Objective and Subjective Knowledge

We see something with our eyes or hear something with our ears and we believe that we know that it is an external reality, which we all perceive and can agree upon. We put in a separate category those things that we perceive through forms of knowing that do not depend on sense perception, and which are not subject to validation by others automatically.

If we examine what we truly know and how we know it, eventually we have to conclude that whether the impulse is external or internal, it is referred to the brain through a series of electrical and chemical impulses that the brain then tries to interpret. We do not actually directly know what we perceive externally, but only know it because an impulse has been sent through our nervous system and been interpreted. It is possible, in fact, to directly create impulses in the brain which mimic external stimuli and thus, what we then believe we have seen or heard, is actually just an electrical impulse in the brain, not an actual external object. Additionally, since everything is subject to interpretation in order to be ‘known’, we frequently find that misperceptions or misinterpretation provide us a false view of reality.

We perceive the sun moving around the earth, but in fact, this ‘common knowledge’ has been debunked and we now can intellectually understand that what we see with our eyes in the external world is not being interpreted accurately and thus, we fall into falsehood with our external perceptions.

While we believe that we all can agree on certain objective observations, in fact, the courtrooms of this world are rife with multiple percipient witnesses who disagree on what actually happened. So even this test of objectivity eventually fails.

This brings us to subjective knowledge. All our external perceptions in the end turn into subjective knowledge. Does it really matter, in the end, whether this subjective knowledge comes through an impulse travelling up the nervous path from the external sensory organs, or whether we experience something directly in the mind? We do not perceive, for instance, emotions with the senses, but we nevertheless all attest to the reality of the emotions we experience. Similarly, we do not experience thought through the sense organs, but directly in the mind, generally as a type of ‘voice’ that we hear internally. Thought nevertheless is a real experience that has effects in the external world.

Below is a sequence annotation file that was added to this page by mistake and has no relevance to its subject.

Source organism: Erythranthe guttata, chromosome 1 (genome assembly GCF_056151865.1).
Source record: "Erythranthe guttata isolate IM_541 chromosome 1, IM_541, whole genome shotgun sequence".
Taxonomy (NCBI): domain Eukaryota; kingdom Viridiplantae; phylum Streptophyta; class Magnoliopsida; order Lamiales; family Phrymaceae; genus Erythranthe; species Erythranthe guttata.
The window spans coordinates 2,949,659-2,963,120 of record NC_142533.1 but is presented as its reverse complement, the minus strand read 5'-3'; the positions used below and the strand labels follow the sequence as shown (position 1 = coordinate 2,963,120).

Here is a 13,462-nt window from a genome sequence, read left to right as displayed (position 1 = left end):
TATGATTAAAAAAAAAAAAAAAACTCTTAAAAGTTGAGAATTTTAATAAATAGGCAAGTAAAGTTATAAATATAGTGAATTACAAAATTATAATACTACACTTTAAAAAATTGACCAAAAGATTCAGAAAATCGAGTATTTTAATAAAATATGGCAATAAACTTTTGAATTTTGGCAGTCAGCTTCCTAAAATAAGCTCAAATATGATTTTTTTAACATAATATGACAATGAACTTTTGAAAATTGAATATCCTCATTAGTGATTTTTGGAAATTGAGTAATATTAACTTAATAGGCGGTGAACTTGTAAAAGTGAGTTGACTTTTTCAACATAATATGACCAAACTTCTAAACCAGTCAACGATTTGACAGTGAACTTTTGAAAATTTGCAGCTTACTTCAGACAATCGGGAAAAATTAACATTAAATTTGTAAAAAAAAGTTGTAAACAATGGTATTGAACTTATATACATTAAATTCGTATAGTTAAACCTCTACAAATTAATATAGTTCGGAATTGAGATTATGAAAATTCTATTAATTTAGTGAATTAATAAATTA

We now recognise the mind as the ultimate organ of perception and while we generally agree on five external sense organs, can we definitively exclude other perception mechanisms including direct mental perception?

Sri Aurobindo observes: “Subjective visions can be as real as objective sight — the only difference is that one is of real things in material space, while the others are of real things belonging to other planes down to the subtle physical; even symbolic visions are real in so far as they are symbols of realities. Even dreams can have a reality in the subtle domain. Visions are unreal only when these are mere imaginative mental formations, not representing anything that is true or was true or is going to be true.”

“This power of vision is sometimes inborn and habitual even without any effort of development, sometimes it wakes up of itself and becomes abundant or needs only a little practice to develop; it is not necessarily a sign of spiritual attainment, but usually when by practice of yoga one begins to go inside or live within, the power of subtle vision awakes to a greater or less extent; but this does not always happen easily, especially if one has been habituated to live much in the intellect or in an outward vital consciousness.”

Sri Aurobindo, Integral Yoga: Sri Aurobindo’s Teaching and Method of Practice, Chapter 7, Experiences and Realisations, Supraphysical Vision, Audition, Sensation, pp. 189-193

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